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A green recovery: finance after COVID-19

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Published: 15 Sep 2020

Choices made in the aftermath of COVID-19 will shape society for decades to come. So, being clear about the objectives of a green recovery is vital to ensure actions lead to desired outcomes. Here, Michael Holder writes about the role that finance should play

When it comes to the financial sector’s role in a green, resilient recovery, data is everything. And there are few excuses not to use the Task Force on Climate-Related Disclosures (TCFD) framework to assess climate risks to investments, pensions and finances in order to glean that data. Particularly given the Bank of England – in a move that could bolster the UK’s ambitions of leading the world on green finance – next year plans to stress test the resilience of the largest banks, insurers and financial firms to climate-related risks. It will quickly become clear who has been caught napping.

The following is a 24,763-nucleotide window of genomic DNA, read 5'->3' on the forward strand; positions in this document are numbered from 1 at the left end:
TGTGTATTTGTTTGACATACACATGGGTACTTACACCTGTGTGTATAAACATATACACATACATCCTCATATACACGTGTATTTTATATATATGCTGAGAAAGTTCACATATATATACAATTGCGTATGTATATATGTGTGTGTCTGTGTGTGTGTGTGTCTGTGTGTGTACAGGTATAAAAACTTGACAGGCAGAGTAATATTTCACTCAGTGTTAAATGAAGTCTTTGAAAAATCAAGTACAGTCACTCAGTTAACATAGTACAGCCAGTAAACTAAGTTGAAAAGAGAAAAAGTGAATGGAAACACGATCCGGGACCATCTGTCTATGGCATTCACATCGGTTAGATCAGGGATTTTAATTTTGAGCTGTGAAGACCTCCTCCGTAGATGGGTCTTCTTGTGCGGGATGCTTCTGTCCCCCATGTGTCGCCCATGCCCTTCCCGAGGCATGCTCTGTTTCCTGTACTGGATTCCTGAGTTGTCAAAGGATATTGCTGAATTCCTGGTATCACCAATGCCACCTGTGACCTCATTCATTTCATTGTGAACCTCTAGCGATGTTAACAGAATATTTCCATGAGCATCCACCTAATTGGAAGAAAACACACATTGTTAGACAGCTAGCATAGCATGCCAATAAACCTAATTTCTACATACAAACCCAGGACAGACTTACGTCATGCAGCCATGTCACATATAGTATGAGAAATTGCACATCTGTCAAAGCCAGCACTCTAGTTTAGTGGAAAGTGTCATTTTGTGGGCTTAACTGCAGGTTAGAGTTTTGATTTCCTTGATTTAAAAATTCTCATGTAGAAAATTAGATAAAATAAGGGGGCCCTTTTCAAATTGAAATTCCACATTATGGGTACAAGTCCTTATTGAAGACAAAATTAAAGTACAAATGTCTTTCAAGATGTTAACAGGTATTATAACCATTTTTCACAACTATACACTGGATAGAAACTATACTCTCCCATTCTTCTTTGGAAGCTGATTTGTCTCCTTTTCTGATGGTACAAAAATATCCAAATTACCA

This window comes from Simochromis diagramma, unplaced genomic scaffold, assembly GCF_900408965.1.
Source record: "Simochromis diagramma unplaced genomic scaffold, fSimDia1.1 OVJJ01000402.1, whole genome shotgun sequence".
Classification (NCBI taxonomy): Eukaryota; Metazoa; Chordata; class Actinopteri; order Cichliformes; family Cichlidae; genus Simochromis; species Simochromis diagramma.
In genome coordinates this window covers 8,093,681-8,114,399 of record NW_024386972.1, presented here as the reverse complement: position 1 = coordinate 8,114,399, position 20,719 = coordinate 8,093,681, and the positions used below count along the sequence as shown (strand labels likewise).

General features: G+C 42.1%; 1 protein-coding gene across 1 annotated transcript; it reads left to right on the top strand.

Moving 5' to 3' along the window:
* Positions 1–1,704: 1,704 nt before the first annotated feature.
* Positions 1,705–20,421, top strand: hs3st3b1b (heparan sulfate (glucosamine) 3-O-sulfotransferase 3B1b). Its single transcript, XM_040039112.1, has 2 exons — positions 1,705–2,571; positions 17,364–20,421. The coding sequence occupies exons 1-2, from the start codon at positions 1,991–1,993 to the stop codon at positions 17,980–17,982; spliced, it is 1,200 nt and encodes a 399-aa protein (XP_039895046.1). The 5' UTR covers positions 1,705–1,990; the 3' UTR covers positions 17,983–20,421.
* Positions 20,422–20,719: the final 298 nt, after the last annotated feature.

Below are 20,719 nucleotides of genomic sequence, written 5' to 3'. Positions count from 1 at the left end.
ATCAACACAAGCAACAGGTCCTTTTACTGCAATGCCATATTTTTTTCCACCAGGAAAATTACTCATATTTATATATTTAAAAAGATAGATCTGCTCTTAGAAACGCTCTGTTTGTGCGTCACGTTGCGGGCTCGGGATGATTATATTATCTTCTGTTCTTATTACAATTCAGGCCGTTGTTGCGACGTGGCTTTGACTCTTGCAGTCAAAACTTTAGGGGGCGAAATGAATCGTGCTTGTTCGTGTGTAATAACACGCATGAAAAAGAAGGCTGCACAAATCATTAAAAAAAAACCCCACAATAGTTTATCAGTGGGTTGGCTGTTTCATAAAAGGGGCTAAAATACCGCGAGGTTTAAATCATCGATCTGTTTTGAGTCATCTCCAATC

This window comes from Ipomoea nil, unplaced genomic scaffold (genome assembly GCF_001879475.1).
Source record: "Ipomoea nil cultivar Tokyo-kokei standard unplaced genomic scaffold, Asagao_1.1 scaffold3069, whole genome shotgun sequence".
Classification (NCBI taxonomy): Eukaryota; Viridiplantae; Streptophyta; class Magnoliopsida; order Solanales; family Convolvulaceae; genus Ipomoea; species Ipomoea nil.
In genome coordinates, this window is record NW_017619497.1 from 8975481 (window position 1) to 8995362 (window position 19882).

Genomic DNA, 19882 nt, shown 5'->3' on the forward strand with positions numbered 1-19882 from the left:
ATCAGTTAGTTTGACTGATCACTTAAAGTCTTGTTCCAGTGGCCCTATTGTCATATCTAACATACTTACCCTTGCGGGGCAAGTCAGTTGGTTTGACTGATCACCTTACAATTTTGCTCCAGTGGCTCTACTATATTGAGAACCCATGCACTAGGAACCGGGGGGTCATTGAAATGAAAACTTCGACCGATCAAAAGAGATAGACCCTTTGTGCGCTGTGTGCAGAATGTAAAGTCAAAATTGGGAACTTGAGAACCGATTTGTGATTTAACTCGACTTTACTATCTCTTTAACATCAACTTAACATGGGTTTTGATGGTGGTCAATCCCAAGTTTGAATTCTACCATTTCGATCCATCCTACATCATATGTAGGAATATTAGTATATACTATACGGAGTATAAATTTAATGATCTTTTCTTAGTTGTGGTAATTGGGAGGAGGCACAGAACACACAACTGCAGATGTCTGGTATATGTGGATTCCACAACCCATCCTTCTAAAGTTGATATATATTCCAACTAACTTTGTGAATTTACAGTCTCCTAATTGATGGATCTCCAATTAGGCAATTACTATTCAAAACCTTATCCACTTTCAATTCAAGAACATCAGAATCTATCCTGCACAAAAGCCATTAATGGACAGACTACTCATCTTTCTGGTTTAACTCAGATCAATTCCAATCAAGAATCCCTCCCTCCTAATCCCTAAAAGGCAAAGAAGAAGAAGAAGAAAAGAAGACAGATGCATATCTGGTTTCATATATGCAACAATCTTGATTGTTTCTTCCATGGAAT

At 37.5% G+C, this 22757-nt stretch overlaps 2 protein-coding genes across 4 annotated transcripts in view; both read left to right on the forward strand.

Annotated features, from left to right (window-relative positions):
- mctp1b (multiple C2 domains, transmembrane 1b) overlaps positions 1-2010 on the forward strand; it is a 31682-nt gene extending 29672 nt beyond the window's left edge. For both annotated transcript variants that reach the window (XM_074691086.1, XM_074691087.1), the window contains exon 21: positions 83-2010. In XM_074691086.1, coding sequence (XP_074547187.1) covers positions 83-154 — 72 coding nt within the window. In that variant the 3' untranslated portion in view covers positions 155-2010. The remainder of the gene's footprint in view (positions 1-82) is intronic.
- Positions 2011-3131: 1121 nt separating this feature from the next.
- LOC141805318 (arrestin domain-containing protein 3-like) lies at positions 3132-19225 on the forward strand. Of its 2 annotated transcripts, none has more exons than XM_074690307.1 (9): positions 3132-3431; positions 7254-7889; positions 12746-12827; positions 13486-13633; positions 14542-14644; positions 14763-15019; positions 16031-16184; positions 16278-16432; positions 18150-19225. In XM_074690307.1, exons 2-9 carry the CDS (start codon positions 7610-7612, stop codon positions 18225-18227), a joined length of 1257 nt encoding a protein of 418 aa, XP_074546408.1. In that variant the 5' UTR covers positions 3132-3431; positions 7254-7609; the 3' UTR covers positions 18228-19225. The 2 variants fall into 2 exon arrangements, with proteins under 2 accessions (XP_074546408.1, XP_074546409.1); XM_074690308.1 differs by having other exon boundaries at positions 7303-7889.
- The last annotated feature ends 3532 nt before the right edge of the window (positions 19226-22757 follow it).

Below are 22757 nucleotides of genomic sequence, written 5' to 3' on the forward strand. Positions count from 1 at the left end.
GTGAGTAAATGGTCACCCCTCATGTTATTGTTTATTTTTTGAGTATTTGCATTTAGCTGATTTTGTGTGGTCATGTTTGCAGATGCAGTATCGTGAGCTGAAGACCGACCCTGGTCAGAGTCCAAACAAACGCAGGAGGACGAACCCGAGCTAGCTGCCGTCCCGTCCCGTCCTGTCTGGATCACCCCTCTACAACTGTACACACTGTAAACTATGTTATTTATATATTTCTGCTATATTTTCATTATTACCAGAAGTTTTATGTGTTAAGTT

“Where accountants perform an absolutely key role is assisting in the measurement of that risk, and putting it in terms that credit and risk assessment committees can understand,” says Sir Roger Gifford, chair of the Green Finance Institute, an independent body established last year to help unlock barriers to effective investment in the green economy.

“We’ve had decades of warnings of the threat to society posed by the way we’re handling our resources and belching fumes into the atmosphere, but until you measure that as a financial risk, you don’t get the massive amounts of capital that you need to shift peoples’ behaviour,” Gifford adds.

There are signs COVID-19 could accelerate such efforts. While oil companies and airlines have suffered huge losses during the pandemic, green industries such as renewable energy and electric vehicles have demonstrated their resilience to investors. And when Shell and BP announced multi-billion-pound write-downs on their oil reserve assets in the summer, markets didn’t recoil so strongly because they had already factored in that risk, argues theLondon Waste And Recycling Board’s James Close. 

“I think that’s a good signal for the trajectory of the accounting profession,” he says. “The work we do should look forward, as well as backwards, to factor in future opportunities and threats from the transition to a low carbon economy and how that can build resilience, particularly post-pandemic.”